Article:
End-of-year business planning is a time of opportunity. It’s a chance to make your print business more powerful and strategic. It should happen across all departments and be handled systematically and proactively. Is that how fiscal year-end works in your company?
Most printing companies do not have a documented year-end process that gives them enough business insight to make decisions for the coming year.
I work with print business and business owners, VPs of sales and marketing, sales managers, and key executives. I “train” my clients to have an effective year-end protocol. I will cover some of the important items on the YE list in a moment, but first, I want to talk about why it’s important for printing companies to prepare for year-end.
To build an effective sales and marketing program, you must build your printing company from the inside. This way, your people are proud to work for you and sell for you. A well-run business motivates employees in every department, not just sales and marketing.
Preparing for year-end can be uncomfortable, time-consuming, and easily postponed. Having the discipline to do what must be done, promptly and professionally, is part of being a company that leads the way instead of dragging its feet.
Whether your print business closes on December 31, September 30, or another time, I recommend you start working on your checklist early in the 4th quarter.
7 Items for your Year-End Checklist:
PRELIMINARY YEAR-END NUMBERS
Your soft report will look like the one your accounting department generates the first week of the new fiscal year when you close out the year. You can generate a year-to-date income statement or another report that will give you the insight you need for your planning. The preliminary report should cover all the areas where you may need to adjust a payment schedule, get something purchased or paid off within the fiscal year, take care of use-it-or-lose-it items, and make sure there’s nothing exposing you to risk or additional fees. Run these soft YE reports in November and December after month-end closing and list all items that need attention.
Something in your sales program has changed this year, I guarantee it. You may have added or dropped a rep or hired a support team. Territories change. Technology changes. Commission structures change. Small elements of the sales process evolve – for example, using a team approach on whale accounts. All these loose bits need to be put in one document so you can launch into the new year empowered and informed, based on current realities.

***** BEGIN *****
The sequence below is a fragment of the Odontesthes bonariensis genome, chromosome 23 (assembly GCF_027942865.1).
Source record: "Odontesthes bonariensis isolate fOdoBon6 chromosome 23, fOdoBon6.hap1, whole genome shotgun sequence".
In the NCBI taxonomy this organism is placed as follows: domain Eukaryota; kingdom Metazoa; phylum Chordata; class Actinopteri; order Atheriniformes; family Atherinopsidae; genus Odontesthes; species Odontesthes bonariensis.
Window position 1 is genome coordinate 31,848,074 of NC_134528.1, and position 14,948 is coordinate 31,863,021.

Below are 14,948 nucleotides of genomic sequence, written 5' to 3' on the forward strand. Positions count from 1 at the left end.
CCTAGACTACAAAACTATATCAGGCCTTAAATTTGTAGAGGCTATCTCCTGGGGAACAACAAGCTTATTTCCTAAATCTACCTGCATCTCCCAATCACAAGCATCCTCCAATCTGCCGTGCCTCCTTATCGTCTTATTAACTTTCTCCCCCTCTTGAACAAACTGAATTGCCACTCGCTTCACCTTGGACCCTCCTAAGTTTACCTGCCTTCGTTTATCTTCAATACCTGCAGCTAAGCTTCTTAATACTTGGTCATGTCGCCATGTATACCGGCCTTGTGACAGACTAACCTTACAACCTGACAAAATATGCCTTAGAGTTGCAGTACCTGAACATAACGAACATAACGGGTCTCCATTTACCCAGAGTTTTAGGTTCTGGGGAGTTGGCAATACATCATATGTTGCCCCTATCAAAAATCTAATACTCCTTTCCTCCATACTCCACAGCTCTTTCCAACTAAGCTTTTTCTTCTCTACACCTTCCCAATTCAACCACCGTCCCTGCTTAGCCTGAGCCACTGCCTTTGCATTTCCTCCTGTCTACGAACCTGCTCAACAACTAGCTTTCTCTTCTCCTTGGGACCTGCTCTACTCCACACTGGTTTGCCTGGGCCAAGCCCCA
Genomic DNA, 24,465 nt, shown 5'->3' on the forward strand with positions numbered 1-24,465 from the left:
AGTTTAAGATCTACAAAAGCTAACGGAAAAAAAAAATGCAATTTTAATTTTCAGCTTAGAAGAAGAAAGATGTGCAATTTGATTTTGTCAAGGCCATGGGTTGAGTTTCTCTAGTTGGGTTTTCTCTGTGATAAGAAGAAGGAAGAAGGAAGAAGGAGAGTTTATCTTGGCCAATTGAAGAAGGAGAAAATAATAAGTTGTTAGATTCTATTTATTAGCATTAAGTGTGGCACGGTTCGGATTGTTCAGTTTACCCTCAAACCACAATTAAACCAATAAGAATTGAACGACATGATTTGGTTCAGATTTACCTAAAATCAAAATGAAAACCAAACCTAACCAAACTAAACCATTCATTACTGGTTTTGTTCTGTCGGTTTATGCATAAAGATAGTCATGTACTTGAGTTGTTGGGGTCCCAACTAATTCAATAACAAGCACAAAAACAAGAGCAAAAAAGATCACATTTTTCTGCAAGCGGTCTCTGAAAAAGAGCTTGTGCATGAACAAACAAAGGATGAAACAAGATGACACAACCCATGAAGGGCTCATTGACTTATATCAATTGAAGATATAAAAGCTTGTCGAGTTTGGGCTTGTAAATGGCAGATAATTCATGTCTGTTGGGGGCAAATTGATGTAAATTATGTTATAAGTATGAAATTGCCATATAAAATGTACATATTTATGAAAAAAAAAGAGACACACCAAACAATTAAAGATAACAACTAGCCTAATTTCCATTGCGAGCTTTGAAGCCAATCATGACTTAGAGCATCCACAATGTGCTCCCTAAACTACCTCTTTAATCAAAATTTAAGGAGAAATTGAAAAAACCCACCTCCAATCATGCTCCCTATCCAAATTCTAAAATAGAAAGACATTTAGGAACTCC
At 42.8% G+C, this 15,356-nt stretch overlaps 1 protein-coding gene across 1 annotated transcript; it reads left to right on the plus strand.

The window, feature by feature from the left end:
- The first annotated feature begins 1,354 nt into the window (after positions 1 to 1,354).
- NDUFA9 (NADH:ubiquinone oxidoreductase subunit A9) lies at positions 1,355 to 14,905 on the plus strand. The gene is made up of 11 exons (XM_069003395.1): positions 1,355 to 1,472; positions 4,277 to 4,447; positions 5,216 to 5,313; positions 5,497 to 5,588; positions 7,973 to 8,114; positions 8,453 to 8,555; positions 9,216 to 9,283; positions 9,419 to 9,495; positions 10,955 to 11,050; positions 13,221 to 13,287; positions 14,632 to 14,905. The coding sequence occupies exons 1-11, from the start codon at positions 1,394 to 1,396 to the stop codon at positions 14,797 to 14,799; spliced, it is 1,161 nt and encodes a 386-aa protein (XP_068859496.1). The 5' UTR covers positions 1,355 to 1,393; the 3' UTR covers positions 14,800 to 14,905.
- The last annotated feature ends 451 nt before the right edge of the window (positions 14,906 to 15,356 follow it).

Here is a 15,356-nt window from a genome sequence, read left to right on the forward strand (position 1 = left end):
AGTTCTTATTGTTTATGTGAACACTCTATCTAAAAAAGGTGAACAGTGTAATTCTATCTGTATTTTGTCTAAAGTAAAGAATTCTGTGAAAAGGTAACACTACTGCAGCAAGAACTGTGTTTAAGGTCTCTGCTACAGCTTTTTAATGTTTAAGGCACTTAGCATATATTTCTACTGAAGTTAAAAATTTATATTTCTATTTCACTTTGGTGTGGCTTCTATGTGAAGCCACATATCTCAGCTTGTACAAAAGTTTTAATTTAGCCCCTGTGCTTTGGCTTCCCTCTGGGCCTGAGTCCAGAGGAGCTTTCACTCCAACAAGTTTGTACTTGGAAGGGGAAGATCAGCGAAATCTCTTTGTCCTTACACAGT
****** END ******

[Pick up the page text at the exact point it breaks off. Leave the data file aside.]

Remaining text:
This is so easy to generate and so often overlooked. The accounting department needs this for tax purposes. Does your sales team know which pieces of equipment have been added or removed? I had a client add mylar tabbing to their offerings and never informed the sales team. Ouch!
You have a marketing plan, right? Just like my example with the sales department, things change in marketing, which means you should be anticipating opportunities. Hold an annual marketing review from an expert mid-year. Take that advice and build a quarterly plan that includes a powerful year-end. End-of-year is a motivating time for companies and is often tied to bonuses, so leverage your internal teams to get things done.
Your budget should be finalized no later than 60 days before the end of the fiscal year. Your success in decision-making centers around the precise forecasting you and your team do in this powerful, revealing document.
Especially in family-run companies, the organizational chart can get sprawling and confusing. Who reports to whom? Why is there a big hole over here in the operations department? What positions need to be filled? What roles can be combined? How do our larger business initiatives affect our reporting structure, now and in the future?
Your organizational structure should reflect the strong, profitable business you want to be in the future, not the lagging structure of what you were yesterday. Habits, sentiment, power struggles, ego, protecting compensation, and other factors can make this a tough process, which is why it should be done annually. I can dig into this more in another post, but rearranging your org chart can double or triple your team’s effectiveness, without even hiring another person. This is a strategic annual process that should not be ignored.
When you work with an outside consultant who has the privilege of being inside printing companies similar and different than your own, you gain the benefit of their experience. This is why I always recommend an external team as an extra set of eyes during critical points in the annual business cycle. I work on external teams with CPAs, sales trainers, legal advisors, commercial real estate experts, vendor partners, key customers, and others who can provide invaluable advice about how to end your year powerfully. The best-run companies have a systematic year-end protocol with external players.
You can see how a year-end process is an important tool for successful printing companies. The best-run companies use this as a learning experience to steer growth and amplify effectiveness, for both internal and external marketing efforts.
The end of the fiscal year is a time of opportunity. Use it strategically!
Check out last month’s post: https://printmediacentr.com/how-to-get-your-marketing-program-unstuck/
Want to read more posts from Sandy? https://printmediacentr.com/author/sandyhubbard/